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article imageNew protests as France set to enshrine labour reforms

By Gina DOGGETT, Adam PLOWRIGHT (AFP)     Sep 21, 2017 in World

Unions staged new protests Thursday against an overhaul of France's labour laws, hoping to build pressure on President Emmanuel Macron days before his flagship reforms are expected to enter into force.

The marches and strikes come a week after hundreds of thousands of people -- 200,000 according to police, half a million according to organisers -- demonstrated against the measures in the first major challenge to Macron since he was elected in May.

More rallies are expected Saturday, staged by hard-left political party France Unbowed, which will provide another measure of the resistance to 39-year-old Macron's pro-business agenda.

The Communist-backed CGT union has organised Thursday's protests and its secretary general, former car worker Philippe Martinez, called the first round last Tuesday "a good start".

"What's important today and in the days and weeks ahead is that the movement gets bigger," Martinez added.

But Macron has insisted his government will not compromise on the reforms which make it easier for companies to hire and fire and were worked out during three months of negotiations with union leaders.

"Democracy does not happen in the street," Macron said in New York on Wednesday, insisting he has a mandate for change after having swept the board in presidential and parliamentary elections in May and June.

Philippe Braud, a professor emeritus of Sciences Po university, said the government has the upper hand and that the protest movement in France "has been weakening for the past 10 years".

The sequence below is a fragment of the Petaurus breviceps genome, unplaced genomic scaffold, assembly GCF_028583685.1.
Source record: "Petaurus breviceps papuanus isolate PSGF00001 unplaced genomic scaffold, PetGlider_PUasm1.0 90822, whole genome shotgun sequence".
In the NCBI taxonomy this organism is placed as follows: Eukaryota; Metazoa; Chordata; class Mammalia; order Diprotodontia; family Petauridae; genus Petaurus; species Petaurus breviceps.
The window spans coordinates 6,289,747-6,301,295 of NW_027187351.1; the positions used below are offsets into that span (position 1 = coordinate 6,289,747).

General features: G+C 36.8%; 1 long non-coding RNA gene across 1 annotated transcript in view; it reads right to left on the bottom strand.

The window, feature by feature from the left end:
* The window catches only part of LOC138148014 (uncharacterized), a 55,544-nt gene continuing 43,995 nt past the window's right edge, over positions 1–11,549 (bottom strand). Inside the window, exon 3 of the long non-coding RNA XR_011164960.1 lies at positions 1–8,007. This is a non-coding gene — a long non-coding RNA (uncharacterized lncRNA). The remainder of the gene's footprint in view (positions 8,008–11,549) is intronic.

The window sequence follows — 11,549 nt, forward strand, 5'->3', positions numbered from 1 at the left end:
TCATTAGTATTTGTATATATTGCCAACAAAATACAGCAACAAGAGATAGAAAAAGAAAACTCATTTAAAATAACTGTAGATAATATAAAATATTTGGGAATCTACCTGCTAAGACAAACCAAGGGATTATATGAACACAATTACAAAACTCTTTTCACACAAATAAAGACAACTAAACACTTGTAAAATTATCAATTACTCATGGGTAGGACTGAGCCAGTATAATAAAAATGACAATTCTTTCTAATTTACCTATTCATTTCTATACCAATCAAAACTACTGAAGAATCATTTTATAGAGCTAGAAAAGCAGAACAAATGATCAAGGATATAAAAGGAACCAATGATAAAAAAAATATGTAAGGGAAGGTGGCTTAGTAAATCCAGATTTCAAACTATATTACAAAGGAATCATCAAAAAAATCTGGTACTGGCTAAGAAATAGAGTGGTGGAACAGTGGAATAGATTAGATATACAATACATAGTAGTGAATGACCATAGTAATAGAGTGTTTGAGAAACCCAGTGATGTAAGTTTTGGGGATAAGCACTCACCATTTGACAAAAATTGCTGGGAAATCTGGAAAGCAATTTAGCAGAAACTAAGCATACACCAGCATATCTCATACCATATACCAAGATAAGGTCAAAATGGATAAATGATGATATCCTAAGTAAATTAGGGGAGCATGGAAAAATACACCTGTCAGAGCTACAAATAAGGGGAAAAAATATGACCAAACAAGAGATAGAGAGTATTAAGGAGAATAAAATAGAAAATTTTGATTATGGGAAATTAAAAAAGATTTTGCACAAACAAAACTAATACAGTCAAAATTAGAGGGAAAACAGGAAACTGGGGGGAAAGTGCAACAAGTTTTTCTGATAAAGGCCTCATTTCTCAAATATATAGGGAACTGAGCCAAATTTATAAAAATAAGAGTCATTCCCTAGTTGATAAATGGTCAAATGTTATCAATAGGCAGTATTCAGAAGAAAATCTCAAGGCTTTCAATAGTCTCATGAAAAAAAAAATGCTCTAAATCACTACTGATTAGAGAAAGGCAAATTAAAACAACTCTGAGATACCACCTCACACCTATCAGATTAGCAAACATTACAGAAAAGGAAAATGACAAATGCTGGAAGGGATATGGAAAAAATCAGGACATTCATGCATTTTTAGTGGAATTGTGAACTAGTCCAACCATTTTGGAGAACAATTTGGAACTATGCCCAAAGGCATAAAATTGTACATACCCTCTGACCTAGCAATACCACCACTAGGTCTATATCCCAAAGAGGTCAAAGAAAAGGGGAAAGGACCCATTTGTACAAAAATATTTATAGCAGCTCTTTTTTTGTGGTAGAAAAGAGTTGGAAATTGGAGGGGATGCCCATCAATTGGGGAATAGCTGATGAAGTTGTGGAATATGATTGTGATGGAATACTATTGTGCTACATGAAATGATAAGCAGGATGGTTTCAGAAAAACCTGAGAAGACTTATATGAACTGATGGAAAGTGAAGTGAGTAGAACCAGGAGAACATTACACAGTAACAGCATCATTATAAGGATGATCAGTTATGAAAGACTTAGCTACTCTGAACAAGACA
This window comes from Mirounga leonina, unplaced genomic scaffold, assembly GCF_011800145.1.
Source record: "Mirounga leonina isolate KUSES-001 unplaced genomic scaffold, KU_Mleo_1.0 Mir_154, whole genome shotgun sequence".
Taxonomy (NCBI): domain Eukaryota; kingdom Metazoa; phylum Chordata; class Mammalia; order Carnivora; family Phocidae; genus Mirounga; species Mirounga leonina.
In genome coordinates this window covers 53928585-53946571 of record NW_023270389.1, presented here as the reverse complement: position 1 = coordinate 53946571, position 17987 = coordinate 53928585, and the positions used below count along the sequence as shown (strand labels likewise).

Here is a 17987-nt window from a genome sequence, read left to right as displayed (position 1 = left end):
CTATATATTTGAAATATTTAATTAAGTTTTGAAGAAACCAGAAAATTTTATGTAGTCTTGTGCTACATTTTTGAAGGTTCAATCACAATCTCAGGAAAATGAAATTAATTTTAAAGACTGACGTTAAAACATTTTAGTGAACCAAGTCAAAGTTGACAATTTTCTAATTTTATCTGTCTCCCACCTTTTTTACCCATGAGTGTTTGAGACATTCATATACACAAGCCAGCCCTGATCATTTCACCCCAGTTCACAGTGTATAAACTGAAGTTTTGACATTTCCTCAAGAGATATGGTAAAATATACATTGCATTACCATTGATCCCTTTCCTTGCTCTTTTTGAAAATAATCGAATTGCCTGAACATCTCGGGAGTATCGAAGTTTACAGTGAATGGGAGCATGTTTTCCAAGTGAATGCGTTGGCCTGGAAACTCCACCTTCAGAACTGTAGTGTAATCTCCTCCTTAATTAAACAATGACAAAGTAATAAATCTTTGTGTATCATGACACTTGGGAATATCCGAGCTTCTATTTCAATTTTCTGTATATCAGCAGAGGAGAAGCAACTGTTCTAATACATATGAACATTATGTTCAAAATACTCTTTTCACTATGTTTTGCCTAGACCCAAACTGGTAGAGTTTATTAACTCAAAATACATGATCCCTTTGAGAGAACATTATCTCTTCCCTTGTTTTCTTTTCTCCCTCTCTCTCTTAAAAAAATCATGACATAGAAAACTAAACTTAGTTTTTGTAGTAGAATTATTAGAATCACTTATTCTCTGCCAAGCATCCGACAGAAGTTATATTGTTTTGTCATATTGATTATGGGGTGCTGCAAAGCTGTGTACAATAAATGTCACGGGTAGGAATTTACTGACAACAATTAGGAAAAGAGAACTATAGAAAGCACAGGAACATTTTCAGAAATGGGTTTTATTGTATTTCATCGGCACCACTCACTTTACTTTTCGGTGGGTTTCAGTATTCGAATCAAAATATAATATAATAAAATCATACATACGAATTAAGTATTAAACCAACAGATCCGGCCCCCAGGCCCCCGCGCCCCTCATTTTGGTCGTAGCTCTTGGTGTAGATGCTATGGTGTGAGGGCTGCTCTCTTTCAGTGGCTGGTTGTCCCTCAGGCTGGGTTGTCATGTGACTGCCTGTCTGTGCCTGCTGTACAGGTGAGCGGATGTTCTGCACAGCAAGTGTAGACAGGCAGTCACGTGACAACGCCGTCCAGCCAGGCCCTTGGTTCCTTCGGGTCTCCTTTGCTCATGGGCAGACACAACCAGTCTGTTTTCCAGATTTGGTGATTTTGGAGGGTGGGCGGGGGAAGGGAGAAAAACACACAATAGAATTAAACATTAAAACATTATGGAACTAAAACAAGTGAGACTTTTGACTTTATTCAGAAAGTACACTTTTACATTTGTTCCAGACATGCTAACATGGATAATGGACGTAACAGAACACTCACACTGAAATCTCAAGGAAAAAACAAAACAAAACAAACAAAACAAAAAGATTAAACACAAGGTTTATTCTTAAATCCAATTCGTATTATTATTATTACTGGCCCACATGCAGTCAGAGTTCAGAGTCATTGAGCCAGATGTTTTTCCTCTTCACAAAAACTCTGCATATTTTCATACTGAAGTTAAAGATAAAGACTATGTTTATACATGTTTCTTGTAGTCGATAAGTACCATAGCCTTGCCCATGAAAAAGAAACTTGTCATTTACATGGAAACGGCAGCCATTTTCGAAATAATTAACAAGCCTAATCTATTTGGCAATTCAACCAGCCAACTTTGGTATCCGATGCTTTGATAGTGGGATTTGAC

"There's a sort of resignation among the French to reforms that are seen as necessary," Braud told AFP, adding that their passage will be a "big victory for Macron".

The president has also been boosted by splits in the labour movement, with the CFDT and FO unions so far declining to back the protests and strikes.

Disruption at companies and to public services was limited last week.

"When the unions, when the workers are divided, that is generally when the company owners win," Martinez acknowledged Thursday as he called again for his counterparts to join in.

- Fast-tracked changes -

The protests follow similar demonstrations  such as when people took to the streets in Marseille
The protests follow similar demonstrations, such as when people took to the streets in Marseille
BORIS HORVAT, AFP/File

The labour changes, which are being fast-tracked via executive orders, are designed to give employers more flexibility to negotiate pay and conditions with their workers while reducing the costs of firing staff.

Public opinion is divided, according to a recent BVA poll, with most saying they think the reforms will boost France's competitiveness but fail to improve employees' working conditions.

Macron insists the reforms will encourage hiring, helping to bring down stubbornly high employment of 9.5 percent.

Once his cabinet approves the measures Friday, they are expected to be published in the official gazette and enter law.

The use of executive orders is a way to pass the measures quickly and avoid a prolonged battle in the streets -- as seen last year when Macron's predecessor Francois Hollande made similar changes to labour law.

- 'Social coup d'etat' -

President Emmanuel Macron has low approval ratings
President Emmanuel Macron has low approval ratings
JOHN MOORE, GETTY IMAGES NORTH AMERICA/AFP/File

While the strategy may succeed in overhauling France's complex workplace regulations, some critics see the method as reinforcing perceptions of Macron as a monarchical leader.

Criticism of him as aloof and sometimes authoritarian have contributed to sharp falls in his popularity, with his approval rating languishing at 44 percent according to an Odoxa poll out on Monday.

Macron derided his opponents earlier month as "slackers, cynics and extremists".

The phrase became a rallying cry for protesters, with many of them proudly declaring themselves "slackers" during last week's protests.

But Braud, the political analyst, believes Macron "doesn't care about his popularity, knowing that he won't be defeated in the street".

Jean-Luc Melenchon, the head of the France Unbowed party, has slammed the reforms as no less than a "social coup d'etat".

Melenchon, a radical leftist, has emerged as the figurehead for the opposition against Macron as France's other political parties squabble over the election results or search for new leaders.

The labour reforms, which have broad support from other EU countries, are crucial to Macron's wider plans for the 28-member bloc which he has pledged to overhaul.

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